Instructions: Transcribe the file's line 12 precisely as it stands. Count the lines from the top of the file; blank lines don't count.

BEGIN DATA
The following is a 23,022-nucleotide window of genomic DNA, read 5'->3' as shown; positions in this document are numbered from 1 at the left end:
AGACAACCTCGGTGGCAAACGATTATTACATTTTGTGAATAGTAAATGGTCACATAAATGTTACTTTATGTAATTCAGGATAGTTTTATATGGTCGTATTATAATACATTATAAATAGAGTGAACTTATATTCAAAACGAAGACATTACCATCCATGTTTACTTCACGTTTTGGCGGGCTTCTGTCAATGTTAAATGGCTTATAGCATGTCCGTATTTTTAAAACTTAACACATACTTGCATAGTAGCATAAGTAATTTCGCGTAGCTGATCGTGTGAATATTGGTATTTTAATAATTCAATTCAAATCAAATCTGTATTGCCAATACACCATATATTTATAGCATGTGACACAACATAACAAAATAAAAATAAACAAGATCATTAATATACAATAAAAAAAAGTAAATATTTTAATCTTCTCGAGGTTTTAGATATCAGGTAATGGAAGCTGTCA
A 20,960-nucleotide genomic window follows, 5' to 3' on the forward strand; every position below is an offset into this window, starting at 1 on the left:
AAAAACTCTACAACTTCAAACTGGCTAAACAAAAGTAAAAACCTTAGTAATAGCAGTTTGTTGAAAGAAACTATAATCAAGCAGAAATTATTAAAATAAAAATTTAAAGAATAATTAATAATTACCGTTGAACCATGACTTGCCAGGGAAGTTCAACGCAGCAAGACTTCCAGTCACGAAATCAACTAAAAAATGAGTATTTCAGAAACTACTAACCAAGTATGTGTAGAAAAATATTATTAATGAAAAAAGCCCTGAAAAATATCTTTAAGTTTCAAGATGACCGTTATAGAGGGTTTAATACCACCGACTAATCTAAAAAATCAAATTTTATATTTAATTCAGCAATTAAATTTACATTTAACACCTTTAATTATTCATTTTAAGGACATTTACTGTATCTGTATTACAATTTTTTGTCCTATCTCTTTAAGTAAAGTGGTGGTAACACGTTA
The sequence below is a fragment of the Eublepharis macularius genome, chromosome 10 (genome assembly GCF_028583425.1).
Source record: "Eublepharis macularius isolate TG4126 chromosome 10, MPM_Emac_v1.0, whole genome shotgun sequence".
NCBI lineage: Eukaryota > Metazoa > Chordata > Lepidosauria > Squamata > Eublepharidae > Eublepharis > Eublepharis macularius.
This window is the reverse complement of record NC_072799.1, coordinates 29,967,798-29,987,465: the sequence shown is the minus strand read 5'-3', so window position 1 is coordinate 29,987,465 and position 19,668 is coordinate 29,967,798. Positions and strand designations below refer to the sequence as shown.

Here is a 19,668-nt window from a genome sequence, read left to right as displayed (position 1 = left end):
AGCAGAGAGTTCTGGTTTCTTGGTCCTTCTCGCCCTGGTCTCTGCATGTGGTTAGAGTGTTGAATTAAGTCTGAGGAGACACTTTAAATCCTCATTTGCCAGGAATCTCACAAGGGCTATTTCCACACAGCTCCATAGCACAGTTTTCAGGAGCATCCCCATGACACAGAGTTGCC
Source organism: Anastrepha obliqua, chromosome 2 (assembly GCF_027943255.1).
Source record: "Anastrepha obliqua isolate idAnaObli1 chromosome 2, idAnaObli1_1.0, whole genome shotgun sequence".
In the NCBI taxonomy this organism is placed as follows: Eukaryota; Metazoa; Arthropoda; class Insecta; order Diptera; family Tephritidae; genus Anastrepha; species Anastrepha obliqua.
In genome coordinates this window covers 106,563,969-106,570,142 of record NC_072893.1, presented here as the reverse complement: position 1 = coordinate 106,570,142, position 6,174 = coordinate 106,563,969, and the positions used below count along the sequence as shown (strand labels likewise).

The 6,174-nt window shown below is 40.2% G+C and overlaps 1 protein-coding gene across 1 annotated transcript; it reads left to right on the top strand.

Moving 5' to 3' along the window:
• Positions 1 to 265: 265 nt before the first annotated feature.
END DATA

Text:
Source record: "Anastrepha obliqua isolate idAnaObli1 chromosome 2, idAnaObli1_1.0, whole genome shotgun sequence".